We hope that some questions might arise now somewhere
within the brains of our readers. These might be:
Q: The tardigrades can not be made up of carotinoids only. Where are the proteins,
lipoids and other biochemical constituents? Why are they not showing up in the spectrum?
A: When being illuminated by a green 532 nm laser (as the one used in our DIY instrument)
the carotinoids are showing a so-called Raman resonance. Due to this Raman resonance
the bands of the carotinoids are strongly enhanced. All the other biochemistry
should give some signals as well but these are overwhelmed by all kind of spectrum noise including fluorescence.
Q: I do know Ramen quite well, this is an indian noodle speciality dish, isn't it, or japanese?
Frankly speaking I don't care. But what is the relation between noodles and analytics?
A: We will discuss the basics of Raman spectroscopy in one of the subsequent issues
of our magazine. At the moment it might be sufficient to explain that the
object unter investigation is irradiated by means of a laser beam (a strong light
with an extremely narrow wavelength range). More than 99,9% of this light is merely reflected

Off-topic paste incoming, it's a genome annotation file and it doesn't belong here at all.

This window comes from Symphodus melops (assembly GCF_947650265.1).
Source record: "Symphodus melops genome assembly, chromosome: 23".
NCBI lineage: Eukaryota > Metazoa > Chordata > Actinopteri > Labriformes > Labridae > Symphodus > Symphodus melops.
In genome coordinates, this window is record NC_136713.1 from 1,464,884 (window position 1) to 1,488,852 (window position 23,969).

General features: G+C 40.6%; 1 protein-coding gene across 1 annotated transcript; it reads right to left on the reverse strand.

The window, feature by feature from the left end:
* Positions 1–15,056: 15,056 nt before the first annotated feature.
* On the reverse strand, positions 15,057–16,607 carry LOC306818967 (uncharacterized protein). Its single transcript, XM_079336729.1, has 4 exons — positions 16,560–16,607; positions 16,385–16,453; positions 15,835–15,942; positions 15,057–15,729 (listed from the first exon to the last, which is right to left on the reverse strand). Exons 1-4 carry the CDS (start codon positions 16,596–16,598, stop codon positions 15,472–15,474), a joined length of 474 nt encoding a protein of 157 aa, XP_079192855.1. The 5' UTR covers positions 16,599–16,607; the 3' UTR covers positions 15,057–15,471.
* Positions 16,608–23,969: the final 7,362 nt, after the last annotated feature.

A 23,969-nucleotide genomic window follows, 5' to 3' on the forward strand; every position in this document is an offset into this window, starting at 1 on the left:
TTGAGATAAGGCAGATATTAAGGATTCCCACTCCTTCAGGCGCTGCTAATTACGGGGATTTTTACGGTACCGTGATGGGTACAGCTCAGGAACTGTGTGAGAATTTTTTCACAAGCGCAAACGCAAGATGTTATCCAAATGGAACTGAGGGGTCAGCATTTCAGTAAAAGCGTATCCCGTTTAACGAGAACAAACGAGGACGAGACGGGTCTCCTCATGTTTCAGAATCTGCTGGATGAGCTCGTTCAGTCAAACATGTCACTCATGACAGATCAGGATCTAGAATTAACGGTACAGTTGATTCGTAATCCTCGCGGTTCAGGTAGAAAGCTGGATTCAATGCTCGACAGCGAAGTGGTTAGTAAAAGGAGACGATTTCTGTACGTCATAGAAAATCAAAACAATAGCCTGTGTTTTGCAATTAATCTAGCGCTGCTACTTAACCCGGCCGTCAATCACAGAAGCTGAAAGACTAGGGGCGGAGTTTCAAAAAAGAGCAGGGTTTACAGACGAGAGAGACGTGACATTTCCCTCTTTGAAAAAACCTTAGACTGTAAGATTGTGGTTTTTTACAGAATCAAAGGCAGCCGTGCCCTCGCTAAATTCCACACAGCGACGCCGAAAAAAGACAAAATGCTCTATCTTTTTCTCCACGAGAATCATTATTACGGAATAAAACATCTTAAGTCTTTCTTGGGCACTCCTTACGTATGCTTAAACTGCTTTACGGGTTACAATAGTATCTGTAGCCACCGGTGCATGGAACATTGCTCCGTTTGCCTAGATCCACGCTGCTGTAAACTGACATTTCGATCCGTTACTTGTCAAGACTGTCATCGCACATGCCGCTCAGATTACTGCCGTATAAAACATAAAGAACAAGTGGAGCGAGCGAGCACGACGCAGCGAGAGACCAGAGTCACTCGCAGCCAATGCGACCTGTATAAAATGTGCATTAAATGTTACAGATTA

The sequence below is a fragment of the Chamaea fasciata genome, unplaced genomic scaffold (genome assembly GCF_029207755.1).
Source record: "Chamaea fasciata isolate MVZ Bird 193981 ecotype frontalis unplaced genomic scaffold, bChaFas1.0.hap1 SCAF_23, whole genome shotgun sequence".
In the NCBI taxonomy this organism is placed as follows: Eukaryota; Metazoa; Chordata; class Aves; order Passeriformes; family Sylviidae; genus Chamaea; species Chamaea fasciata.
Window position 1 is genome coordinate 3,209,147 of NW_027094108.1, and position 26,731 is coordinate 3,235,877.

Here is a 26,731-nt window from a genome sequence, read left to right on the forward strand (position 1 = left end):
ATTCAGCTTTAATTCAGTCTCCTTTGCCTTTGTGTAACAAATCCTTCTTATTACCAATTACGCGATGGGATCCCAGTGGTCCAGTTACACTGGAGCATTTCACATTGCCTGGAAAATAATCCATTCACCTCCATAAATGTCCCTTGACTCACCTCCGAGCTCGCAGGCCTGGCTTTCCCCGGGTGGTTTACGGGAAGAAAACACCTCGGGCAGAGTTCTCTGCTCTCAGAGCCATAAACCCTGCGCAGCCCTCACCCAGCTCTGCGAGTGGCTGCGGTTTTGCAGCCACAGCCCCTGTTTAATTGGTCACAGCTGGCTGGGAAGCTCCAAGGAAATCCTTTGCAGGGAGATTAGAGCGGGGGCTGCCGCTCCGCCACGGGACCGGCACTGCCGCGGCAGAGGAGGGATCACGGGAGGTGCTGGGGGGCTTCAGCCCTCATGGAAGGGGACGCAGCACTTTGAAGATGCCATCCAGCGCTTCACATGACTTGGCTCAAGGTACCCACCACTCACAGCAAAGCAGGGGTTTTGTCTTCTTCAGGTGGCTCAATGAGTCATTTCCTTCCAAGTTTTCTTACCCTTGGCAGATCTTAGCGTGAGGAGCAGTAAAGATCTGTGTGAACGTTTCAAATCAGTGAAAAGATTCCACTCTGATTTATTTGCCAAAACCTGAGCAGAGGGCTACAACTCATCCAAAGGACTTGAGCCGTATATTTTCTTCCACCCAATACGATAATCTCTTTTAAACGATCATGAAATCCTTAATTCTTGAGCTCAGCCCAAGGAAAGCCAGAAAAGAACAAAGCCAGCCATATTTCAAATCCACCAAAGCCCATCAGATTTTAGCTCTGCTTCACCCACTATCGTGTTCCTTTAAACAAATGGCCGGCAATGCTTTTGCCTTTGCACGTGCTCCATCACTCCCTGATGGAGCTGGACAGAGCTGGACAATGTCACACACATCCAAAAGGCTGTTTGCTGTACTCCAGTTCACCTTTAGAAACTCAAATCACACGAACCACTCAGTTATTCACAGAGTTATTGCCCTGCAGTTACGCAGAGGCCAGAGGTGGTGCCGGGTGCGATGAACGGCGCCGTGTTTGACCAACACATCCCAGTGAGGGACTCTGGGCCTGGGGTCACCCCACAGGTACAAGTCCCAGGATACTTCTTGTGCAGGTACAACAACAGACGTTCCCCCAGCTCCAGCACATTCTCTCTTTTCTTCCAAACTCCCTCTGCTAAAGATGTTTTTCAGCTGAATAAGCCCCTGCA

by the object and so its wavelength remains unchanged. But a very tiny fraction of
the light is frequency-altered by the object thus bearing some of the chemical information 'seen'
on its pathway. As a consequence the Raman effect will cause a result spectrum
with a very strong (unchanged) laser signal and small satellite signals the wavelengths
of which are slighty shifted. Only the satellite pattern is used for chemical interpretation
whereas the strong laser signal must be filtered out. Otherwise it would ruin the spectrum.
Q: Well, you are kidding: how should it be possble to analyze
microscopic objects when the laser has to pass through a cover glass?
A: In fact it works in the same way as the safety control at the airports. Also
in this case a laser beam is focused through the transparent walls of your liquids' bag
and returns with information about its contents.
Q: Hi, I am in a hurry, simply send a detailed plan how to build this instrument!
A: Please be patient, all relevant information will be presented in the following issues.
Q: How much money did you spend for the components of your Raman spectrometer?
A: Without microscope and computer, ca. 600 US$. But of course you should keep in
mind a considerable investment for the computer: we are using a
high-performance "Dell D600" notebook (at least it was top notch in 2004 ;-).